• Bloomberg, AFP-JIJI

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A Myanmar court on Monday jailed ousted civilian leader Aung San Suu Kyi for four years for inciting dissent against the military and breaching COVID-19 rules, according to a spokesman for the ruling junta.

Suu Kyi “was sentenced to two years’ imprisonment under section 505(b) and two years’ imprisonment under natural disaster law,” junta spokesman Zaw Min Tun said.

Former president Win Myint was also jailed for four years under the same charges, he said, adding that they would not yet be taken to prison.

“They will face other charges from the places where they are staying now” in the capital Naypyidaw, he added, without giving further details.

The 76-year-old Suu Kyi has been detained by the military regime since it wrested control of the government in the early hours of Feb. 1, ending Myanmar’s brief democratic interlude. The coup triggered widespread protests in the nation that have led to economic devastation and renewed civil conflict. The army has sought to violently quell unrest, killing more than 1,300 demonstrators and making more than 10,000 arrests, prompting condemnation even among Myanmar’s neighbors in Southeast Asia.

The American embassy on Sunday said it was “horrified” by reports that security forces opened fire against, ran over and killed several peaceful protesters in Yangon that morning.

Since Suu Kyi’s arrest the junta has since added a slew of other indictments, including violating the official secrets act, corruption and electoral fraud. The Nobel laureate faces decades in jail if convicted on all counts.

Journalists have been barred from proceedings in the special court in the military-built capital, and Suu Kyi’s lawyers were recently banned from speaking to the media.

The trials represent a push by the military to discredit Suu Kyi after her party won more than 80% of the seats in the election one year ago. The military declared the elections as tainted by widespread fraud even though international observers said it was mostly free and fair.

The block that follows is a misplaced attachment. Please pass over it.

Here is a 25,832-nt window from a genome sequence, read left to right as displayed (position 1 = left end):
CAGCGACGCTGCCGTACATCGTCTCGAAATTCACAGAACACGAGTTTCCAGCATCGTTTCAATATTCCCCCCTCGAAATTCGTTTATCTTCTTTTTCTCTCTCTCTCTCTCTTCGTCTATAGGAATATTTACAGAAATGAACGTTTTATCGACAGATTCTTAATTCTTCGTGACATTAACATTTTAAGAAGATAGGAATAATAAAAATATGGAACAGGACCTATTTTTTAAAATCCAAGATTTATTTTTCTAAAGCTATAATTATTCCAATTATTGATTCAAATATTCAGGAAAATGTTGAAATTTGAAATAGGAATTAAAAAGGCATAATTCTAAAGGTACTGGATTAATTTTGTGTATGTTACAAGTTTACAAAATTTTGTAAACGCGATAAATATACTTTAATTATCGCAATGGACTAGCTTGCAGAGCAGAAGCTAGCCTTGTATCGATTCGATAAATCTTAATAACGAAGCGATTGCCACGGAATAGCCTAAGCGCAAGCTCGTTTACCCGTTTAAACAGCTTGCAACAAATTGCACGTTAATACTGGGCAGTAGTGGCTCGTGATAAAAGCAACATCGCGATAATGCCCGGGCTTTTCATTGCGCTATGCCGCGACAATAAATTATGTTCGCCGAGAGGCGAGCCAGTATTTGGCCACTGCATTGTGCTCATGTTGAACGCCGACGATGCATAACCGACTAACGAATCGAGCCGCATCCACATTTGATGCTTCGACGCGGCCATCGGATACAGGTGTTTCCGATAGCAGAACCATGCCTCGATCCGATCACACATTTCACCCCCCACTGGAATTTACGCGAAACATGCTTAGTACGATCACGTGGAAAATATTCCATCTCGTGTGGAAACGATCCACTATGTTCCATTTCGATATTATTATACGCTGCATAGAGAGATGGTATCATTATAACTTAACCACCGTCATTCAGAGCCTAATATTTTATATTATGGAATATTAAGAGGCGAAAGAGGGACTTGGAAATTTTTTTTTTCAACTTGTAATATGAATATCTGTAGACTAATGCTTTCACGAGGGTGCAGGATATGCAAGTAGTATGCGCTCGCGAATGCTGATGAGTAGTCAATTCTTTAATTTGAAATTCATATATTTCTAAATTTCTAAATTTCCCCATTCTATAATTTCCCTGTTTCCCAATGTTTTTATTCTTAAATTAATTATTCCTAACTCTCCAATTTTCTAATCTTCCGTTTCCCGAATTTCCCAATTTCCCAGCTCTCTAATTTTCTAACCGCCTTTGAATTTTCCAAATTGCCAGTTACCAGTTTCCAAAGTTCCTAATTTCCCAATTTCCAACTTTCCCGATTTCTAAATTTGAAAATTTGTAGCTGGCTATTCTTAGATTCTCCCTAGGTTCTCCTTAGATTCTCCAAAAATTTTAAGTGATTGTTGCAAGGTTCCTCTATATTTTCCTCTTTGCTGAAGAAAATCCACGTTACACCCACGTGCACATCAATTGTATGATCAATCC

“The harsh sentences handed down to Aung San Suu Kyi on these bogus charges are the latest example of the military’s determination to eliminate all opposition and suffocate freedoms in Myanmar,” Amnesty International’s deputy regional director for campaigns Ming Yu Hah said in a statement.

Junta spokesman Zaw Min Tun didn’t immediately answer calls and reply to messages seeking confirmation of the court’s order.

Military leader Min Aung Hlaing’s regime has slapped her with at least 12 criminal charges including abuse of power to win elections, divulging state secrets and possessing unlicensed walkie-talkies. It remains to be seen whether Suu Kyi will be allowed to appeal the decision.

Suu Kyi was kept under house arrest for nearly 15 years before her release in 2010 as the country embraced democratic reforms. Since the coup she’s been held in an unknown location in Naypyidaw, far from her restive supporters, and she hasn’t been seen publicly outside of court appearances.

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